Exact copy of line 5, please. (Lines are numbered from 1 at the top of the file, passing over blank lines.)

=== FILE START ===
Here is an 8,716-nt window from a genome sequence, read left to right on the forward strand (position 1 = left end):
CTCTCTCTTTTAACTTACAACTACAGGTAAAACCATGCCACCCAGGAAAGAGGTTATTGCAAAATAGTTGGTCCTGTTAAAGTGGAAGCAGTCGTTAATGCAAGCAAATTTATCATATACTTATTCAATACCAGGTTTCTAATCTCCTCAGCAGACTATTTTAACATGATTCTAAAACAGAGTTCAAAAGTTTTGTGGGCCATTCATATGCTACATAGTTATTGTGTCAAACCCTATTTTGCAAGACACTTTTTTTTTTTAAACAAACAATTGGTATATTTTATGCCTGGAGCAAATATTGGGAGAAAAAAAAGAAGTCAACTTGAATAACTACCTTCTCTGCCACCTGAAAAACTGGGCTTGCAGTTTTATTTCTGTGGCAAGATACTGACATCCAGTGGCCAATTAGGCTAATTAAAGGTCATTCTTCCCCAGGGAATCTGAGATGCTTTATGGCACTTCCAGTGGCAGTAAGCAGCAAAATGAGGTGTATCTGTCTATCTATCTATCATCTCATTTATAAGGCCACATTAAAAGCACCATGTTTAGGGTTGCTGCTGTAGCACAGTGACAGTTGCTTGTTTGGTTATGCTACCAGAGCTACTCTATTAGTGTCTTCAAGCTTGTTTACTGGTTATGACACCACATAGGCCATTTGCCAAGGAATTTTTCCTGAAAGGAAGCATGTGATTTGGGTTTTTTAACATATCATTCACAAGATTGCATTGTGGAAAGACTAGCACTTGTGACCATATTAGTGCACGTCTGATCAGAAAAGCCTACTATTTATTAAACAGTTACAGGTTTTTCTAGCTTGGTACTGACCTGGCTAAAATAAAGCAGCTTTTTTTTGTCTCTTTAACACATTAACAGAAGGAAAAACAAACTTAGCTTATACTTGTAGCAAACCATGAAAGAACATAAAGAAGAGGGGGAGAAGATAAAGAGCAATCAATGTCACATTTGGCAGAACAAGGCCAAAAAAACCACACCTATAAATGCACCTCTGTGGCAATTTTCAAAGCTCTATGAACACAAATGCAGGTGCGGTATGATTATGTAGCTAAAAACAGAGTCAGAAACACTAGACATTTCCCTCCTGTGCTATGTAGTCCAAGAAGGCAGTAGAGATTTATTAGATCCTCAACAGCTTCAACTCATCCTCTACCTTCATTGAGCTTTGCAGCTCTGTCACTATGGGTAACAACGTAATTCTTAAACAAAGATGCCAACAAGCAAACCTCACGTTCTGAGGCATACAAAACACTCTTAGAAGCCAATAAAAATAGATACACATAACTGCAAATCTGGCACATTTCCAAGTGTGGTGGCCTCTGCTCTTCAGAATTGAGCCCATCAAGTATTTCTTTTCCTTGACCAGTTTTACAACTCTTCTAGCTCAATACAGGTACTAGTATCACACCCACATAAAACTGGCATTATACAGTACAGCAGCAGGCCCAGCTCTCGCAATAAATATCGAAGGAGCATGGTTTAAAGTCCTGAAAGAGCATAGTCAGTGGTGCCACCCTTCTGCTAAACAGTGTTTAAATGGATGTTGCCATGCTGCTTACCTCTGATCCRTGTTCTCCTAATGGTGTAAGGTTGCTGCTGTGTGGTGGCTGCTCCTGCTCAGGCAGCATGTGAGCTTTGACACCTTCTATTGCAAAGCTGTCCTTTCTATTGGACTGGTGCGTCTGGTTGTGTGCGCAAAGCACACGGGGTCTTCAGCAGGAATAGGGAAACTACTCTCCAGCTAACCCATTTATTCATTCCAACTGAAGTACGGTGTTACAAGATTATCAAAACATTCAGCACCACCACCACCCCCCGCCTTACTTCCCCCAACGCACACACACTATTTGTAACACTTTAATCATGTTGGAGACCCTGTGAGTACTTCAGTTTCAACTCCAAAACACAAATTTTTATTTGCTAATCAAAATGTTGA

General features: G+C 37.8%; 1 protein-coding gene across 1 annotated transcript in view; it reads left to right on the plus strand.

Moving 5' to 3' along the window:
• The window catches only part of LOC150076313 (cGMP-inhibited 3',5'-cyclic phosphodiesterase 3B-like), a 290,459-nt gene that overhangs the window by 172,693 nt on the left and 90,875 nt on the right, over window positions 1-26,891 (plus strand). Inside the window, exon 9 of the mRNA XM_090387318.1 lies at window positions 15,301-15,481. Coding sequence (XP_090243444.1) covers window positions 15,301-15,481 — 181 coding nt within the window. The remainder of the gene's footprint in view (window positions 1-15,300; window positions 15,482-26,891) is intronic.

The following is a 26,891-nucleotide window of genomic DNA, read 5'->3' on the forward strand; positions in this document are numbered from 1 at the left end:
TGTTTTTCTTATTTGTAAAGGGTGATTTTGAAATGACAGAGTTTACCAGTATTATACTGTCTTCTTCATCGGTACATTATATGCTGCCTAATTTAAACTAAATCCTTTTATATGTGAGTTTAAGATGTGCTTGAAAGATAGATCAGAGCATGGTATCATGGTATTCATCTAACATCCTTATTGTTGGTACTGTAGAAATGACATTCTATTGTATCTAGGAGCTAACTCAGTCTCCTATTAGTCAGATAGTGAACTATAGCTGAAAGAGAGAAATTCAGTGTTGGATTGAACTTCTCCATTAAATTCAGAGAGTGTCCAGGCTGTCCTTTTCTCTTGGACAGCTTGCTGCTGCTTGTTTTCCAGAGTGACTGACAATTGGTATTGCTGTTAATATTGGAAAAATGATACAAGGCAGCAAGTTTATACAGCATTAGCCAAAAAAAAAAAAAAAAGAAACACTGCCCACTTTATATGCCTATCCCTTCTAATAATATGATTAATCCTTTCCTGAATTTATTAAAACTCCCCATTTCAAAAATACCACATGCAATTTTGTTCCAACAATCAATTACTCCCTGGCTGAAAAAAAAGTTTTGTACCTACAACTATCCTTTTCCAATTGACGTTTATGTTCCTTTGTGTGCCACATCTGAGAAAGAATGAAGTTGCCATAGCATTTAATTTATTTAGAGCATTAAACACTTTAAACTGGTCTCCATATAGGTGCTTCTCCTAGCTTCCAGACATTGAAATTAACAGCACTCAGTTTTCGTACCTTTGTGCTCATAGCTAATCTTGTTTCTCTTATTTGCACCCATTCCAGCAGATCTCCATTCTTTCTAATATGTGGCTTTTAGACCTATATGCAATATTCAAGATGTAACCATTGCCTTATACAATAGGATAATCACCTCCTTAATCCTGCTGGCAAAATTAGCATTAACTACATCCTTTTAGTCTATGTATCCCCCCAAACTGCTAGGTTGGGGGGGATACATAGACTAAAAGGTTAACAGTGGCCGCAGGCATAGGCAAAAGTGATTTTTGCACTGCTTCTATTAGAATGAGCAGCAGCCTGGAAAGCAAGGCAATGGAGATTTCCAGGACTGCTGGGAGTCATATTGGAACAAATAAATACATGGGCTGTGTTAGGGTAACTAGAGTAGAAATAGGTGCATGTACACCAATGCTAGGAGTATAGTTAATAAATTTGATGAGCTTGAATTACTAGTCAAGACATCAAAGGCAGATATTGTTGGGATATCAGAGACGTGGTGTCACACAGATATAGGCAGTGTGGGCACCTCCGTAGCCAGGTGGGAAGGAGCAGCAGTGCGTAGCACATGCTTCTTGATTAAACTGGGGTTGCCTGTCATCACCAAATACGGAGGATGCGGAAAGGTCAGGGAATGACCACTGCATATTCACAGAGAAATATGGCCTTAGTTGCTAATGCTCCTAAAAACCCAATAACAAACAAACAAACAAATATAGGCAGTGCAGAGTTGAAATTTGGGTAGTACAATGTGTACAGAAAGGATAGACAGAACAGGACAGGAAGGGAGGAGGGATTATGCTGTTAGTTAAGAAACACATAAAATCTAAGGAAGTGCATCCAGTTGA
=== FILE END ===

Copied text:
• The window catches only part of LOC150076313 (cGMP-inhibited 3',5'-cyclic phosphodiesterase 3B-like), a 290,459-nt gene that overhangs the window by 172,693 nt on the left and 90,875 nt on the right, over window positions 1-26,891 (plus strand). Inside the window, exon 9 of the mRNA XM_090387318.1 lies at window positions 15,301-15,481. Coding sequence (XP_090243444.1) covers window positions 15,301-15,481 — 181 coding nt within the window. The remainder of the gene's footprint in view (window positions 1-15,300; window positions 15,482-26,891) is intronic.